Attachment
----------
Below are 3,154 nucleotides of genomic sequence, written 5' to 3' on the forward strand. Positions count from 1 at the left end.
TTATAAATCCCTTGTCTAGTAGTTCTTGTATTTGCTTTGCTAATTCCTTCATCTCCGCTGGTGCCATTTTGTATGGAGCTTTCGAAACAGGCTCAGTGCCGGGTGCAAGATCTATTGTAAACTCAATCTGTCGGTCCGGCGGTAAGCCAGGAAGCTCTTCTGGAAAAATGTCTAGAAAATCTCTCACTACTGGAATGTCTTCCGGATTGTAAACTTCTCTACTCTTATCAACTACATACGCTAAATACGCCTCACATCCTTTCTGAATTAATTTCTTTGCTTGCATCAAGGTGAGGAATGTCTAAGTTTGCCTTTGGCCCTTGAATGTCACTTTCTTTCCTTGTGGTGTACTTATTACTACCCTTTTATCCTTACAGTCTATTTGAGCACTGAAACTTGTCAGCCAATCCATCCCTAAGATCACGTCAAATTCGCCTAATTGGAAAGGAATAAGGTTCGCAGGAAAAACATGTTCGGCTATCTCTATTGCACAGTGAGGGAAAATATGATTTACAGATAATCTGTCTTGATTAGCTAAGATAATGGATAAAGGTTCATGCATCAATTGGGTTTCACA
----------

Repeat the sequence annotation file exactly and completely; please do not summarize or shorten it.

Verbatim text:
Below are 3,154 nucleotides of genomic sequence, written 5' to 3' on the forward strand. Positions count from 1 at the left end.
TTATAAATCCCTTGTCTAGTAGTTCTTGTATTTGCTTTGCTAATTCCTTCATCTCCGCTGGTGCCATTTTGTATGGAGCTTTCGAAACAGGCTCAGTGCCGGGTGCAAGATCTATTGTAAACTCAATCTGTCGGTCCGGCGGTAAGCCAGGAAGCTCTTCTGGAAAAATGTCTAGAAAATCTCTCACTACTGGAATGTCTTCCGGATTGTAAACTTCTCTACTCTTATCAACTACATACGCTAAATACGCCTCACATCCTTTCTGAATTAATTTCTTTGCTTGCATCAAGGTGAGGAATGTCTAAGTTTGCCTTTGGCCCTTGAATGTCACTTTCTTTCCTTGTGGTGTACTTATTACTACCCTTTTATCCTTACAGTCTATTTGAGCACTGAAACTTGTCAGCCAATCCATCCCTAAGATCACGTCAAATTCGCCTAATTGGAAAGGAATAAGGTTCGCAGGAAAAACATGTTCGGCTATCTCTATTGCACAGTGAGGGAAAATATGATTTACAGATAATCTGTCTTGATTAGCTAAGATAATGGATAAAGGTTCATGCATCAATTGGGTTTCACA